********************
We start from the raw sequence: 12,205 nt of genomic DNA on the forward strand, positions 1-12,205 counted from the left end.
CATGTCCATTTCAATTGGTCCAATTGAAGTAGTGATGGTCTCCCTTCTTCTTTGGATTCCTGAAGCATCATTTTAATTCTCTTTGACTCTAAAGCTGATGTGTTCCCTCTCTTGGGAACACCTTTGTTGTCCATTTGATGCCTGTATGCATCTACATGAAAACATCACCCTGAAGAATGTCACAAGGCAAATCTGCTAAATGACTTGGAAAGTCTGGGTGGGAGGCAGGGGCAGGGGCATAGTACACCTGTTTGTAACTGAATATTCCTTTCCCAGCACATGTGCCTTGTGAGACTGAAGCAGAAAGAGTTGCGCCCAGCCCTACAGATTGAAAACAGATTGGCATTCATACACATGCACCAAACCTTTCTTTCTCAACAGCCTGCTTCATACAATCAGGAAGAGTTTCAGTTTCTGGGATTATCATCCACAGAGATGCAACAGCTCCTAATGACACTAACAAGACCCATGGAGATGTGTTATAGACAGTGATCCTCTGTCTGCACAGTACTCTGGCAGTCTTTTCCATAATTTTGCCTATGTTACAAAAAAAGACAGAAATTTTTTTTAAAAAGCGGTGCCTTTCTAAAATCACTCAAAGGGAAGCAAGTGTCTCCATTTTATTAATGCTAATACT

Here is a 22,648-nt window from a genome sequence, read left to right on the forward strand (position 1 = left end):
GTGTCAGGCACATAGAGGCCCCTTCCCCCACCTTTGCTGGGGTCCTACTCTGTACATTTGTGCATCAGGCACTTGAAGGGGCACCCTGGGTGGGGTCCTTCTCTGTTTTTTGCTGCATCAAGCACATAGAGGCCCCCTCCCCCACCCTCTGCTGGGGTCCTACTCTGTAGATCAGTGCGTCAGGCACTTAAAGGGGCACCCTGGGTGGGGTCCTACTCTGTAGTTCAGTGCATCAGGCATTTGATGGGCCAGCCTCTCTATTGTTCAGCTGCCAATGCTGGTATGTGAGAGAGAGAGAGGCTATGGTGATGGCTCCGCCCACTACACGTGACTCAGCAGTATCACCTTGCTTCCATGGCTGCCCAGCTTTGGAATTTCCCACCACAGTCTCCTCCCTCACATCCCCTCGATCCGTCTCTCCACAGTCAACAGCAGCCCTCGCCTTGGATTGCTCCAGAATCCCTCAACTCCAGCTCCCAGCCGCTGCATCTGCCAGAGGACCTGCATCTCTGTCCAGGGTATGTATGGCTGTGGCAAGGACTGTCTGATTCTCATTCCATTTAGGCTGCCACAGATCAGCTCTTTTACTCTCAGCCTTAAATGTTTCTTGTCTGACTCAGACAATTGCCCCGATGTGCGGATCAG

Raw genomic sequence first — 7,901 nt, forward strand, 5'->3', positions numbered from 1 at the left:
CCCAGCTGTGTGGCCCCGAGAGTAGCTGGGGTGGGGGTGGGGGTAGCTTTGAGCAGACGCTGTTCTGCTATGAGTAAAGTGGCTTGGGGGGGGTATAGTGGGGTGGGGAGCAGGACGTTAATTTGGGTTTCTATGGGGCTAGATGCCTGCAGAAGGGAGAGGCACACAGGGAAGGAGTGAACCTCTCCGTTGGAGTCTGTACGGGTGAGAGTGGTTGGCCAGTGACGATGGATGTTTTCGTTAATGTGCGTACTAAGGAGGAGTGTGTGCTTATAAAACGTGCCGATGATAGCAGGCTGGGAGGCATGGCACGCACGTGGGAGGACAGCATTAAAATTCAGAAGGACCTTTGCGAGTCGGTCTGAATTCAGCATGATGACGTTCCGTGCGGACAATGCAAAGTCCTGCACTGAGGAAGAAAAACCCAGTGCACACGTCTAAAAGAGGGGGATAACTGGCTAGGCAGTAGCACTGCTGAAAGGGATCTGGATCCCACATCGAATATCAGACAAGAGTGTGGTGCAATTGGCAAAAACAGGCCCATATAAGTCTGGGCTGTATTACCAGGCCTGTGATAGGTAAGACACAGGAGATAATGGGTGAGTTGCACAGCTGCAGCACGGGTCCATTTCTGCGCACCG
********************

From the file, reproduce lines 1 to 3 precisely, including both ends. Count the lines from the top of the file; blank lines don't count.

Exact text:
We start from the raw sequence: 12,205 nt of genomic DNA on the forward strand, positions 1-12,205 counted from the left end.
CATGTCCATTTCAATTGGTCCAATTGAAGTAGTGATGGTCTCCCTTCTTCTTTGGATTCCTGAAGCATCATTTTAATTCTCTTTGACTCTAAAGCTGATGTGTTCCCTCTCTTGGGAACACCTTTGTTGTCCATTTGATGCCTGTATGCATCTACATGAAAACATCACCCTGAAGAATGTCACAAGGCAAATCTGCTAAATGACTTGGAAAGTCTGGGTGGGAGGCAGGGGCAGGGGCATAGTACACCTGTTTGTAACTGAATATTCCTTTCCCAGCACATGTGCCTTGTGAGACTGAAGCAGAAAGAGTTGCGCCCAGCCCTACAGATTGAAAACAGATTGGCATTCATACACATGCACCAAACCTTTCTTTCTCAACAGCCTGCTTCATACAATCAGGAAGAGTTTCAGTTTCTGGGATTATCATCCACAGAGATGCAACAGCTCCTAATGACACTAACAAGACCCATGGAGATGTGTTATAGACAGTGATCCTCTGTCTGCACAGTACTCTGGCAGTCTTTTCCATAATTTTGCCTATGTTACAAAAAAAGACAGAAATTTTTTTTAAAAAGCGGTGCCTTTCTAAAATCACTCAAAGGGAAGCAAGTGTCTCCATTTTATTAATGCTAATACT

Here is a 22,648-nt window from a genome sequence, read left to right on the forward strand (position 1 = left end):